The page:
John McCarthy on reffing in Eddie Alvarez debacle: ‘You’re not using your brain‘

One of the biggest developments from last week was the disappointing finale at ONE Championship where former Bellator and UFC champ Eddie Alvarez was…

By: Victor Rodriguez | 2 years ago
John McCarthy on reffing in Eddie Alvarez debacle: ‘You’re not using your brain‘
Bloody Elbow 2.0 | Anton Tabuena

One of the biggest developments from last week was the disappointing finale at ONE Championship where former Bellator and UFC champ Eddie Alvarez was disqualified via an odd decision by the referee.

After taking down submission specialist Iuri Lapicus, Alvarez began to use his grapevine position to land punches on Iuri. The ref talks to Eddie, and Alvarez continues to land shots behind the ear and a few that land mostly on the neck and glove of his opponent. After a position change, Alvarez goes for hammerfists, but the ref stops the action and pulls the red card to end the fight.

While there were some shots that hit the back of the head, this wasn’t a situation where all the punches thrown in that position were illegal. And there’s been a ton of online debate since as a result.

On the most recent episode of his podcast Weighing In (with Josh Thomson), none other than Big John McCarthy came down on the ref not just for the decision to call the fight, but the perceived lack of proper communication with Alvarez throughout.

(Transcription by Steven Marrocco from

“Just to take a championship fight and throw up a red card or to disqualify somebody, you’re not using your brain. You’re not being reasonable, and you’re not thinking of the full context of what you have.”

“When Eddie takes Lapicus down, he laces the legs, a la Khabib [Nurmagomedov], to keep him in that position,” he said. “But you’ve got to look and see where is Eddie’s head. Because Eddie’s head is up, and he’s using it as a third arm and it’s right up against his opponent. So to think he can see exactly what’s going on, he can’t.”

“In this situation, Eddie is looping shots from the side,” McCarthy continued. “Directed means you’re coming straight at it. When a fighter is looping a shot, it’s telling you that he’s trying to hit the ear, so he’s hitting the head and hitting the ear, because that’s why he’s looping that shot, and if his opponent starts to turn their head, then if the opponent turns the head and Eddie hits that spot, you tell them, ‘Watch the back of the head.’

“What I’m telling you is, you just struck the back of the head, but it’s on your opponent because he turned his head into it, which caused it, but I need you at this moment to redirect to either another target or use another weapon so you can continue on with your attack.”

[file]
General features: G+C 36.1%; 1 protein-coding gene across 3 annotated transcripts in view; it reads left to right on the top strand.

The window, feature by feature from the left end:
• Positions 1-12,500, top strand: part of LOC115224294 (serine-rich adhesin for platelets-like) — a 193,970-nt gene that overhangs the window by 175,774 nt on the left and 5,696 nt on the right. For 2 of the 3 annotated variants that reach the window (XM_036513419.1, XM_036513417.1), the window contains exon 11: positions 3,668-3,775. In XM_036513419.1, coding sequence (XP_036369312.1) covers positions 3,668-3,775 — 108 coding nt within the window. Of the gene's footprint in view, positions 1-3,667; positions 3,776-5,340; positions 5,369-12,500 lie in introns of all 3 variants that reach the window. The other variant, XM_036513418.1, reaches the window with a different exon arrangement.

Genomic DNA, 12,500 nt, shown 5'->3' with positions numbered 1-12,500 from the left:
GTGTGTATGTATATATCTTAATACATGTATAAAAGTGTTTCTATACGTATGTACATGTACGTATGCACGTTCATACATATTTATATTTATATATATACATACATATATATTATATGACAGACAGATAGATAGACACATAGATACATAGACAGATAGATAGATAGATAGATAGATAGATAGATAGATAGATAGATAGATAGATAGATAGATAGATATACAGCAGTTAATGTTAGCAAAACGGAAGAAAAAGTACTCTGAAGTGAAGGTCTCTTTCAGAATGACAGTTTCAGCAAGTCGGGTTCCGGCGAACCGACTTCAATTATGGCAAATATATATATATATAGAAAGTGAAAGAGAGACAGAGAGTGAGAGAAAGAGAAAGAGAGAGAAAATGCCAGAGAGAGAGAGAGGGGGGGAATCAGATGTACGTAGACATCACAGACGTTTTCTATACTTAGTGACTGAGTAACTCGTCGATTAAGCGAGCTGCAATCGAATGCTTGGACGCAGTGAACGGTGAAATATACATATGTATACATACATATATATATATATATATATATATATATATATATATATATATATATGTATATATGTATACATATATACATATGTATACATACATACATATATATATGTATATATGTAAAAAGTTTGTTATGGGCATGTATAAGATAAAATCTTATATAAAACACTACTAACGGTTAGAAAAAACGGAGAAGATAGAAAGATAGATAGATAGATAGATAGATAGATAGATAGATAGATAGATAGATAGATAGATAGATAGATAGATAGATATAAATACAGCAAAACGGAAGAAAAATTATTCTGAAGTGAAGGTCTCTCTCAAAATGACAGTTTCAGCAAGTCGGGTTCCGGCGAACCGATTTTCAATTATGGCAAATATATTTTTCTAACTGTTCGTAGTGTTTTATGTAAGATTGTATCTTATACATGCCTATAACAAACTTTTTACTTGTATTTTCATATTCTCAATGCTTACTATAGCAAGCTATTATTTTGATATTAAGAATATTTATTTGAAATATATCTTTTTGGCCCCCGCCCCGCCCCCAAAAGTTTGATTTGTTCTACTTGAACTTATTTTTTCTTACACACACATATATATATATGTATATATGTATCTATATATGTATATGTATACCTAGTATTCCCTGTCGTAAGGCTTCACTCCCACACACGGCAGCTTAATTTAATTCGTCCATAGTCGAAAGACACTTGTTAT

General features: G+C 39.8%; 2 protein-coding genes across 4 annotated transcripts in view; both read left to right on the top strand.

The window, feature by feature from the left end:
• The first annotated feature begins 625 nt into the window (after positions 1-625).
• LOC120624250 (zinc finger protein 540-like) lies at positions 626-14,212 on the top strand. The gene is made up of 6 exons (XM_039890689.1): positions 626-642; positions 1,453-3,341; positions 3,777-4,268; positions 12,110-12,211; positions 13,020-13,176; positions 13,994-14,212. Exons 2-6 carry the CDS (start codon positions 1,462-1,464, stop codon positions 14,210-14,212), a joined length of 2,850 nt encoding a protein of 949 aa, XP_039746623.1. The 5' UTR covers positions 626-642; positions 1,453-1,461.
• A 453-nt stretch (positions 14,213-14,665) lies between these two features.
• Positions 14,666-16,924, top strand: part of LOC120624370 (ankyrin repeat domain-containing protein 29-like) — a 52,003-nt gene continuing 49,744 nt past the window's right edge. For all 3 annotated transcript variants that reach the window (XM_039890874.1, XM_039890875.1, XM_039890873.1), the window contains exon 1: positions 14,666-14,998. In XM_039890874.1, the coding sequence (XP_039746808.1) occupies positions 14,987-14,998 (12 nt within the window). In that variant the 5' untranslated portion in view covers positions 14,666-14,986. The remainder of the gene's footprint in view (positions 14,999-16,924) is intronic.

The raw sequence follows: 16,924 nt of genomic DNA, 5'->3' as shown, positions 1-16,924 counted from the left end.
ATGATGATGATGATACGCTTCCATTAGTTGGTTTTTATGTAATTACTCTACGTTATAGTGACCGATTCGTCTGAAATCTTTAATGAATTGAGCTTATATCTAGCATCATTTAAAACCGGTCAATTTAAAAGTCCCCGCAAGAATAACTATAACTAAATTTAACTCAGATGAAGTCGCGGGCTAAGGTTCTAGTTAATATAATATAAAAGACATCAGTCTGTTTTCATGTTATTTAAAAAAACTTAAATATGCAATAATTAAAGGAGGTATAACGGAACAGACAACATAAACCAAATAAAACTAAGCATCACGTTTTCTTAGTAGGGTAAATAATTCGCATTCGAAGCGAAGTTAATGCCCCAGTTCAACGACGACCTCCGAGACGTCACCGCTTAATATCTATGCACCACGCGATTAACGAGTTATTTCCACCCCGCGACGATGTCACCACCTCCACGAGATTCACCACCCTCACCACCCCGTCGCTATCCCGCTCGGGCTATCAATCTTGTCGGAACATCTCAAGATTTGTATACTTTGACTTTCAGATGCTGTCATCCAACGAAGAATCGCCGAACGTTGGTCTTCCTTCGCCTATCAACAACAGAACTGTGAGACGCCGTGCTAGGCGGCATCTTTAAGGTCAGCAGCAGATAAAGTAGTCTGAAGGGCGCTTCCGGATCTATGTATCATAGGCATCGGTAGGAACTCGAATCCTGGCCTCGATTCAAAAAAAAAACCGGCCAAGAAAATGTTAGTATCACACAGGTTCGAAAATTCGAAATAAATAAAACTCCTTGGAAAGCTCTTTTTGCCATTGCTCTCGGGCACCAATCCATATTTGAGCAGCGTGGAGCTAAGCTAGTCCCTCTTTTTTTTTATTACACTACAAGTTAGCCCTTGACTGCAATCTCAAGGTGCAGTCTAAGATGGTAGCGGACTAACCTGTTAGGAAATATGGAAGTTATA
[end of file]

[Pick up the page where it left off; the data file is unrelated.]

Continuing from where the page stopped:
This is where McCarthy gets into the meat of the matter from a ref perspective as it relates to where ref experience counts and what not to do:

“You have limited power in certain areas to do things, and you try to lend that out in a judicious fashion,” he said. “You don’t become the judge, jury and executioner, unless you have to. Was Eddie Alvarez attempting to foul Lapicus? No, he was not attempting to foul. So there was no intent there. If Eddie has Lapicus and turns over and bites his nose, then Eddie needs to be disqualified, because that is something that’s way outside the sport, way outside the rules. But to think that every fighter knows where everything lands and knows exactly where their opponents are, you’re asking too much of fighters.”

McCarthy’s case here is a sensible one, as one of the most experienced officials in the sport and an instructor in his own right. In his view, it’s not that complicated to determine what the proper procedure was here.

Alvarez has been very vocal about his hopes of the DQ being reversed, while ONE boss Chatri Sityodtong appears to agree with the ref’s call. There’s no decision as of this writing regarding what will happen next, but we’ll see if McCarthy’s words have any weight and ONE ends up making a change to the result.

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About the author
Victor Rodriguez
Victor Rodriguez

Victor Rodriguez has been a writer and podcaster for Bloody Elbow since 2015. He started his way as a lowly commenter and moderator to become the miscreant he is now. He often does weekly bits on fringe martial arts items across the globe, oddball street combat pieces, previews, analysis, and some behind-the-scenes support. He has trained in wrestling, Karate, Brazilian Jiu-Jitsu, and the occasional Muay Thai and Judo lesson here and there. Victor has also been involved with acting and audio editing projects. He lives in Pennsylvania where he plays way too many video games and is an S-rank dad.

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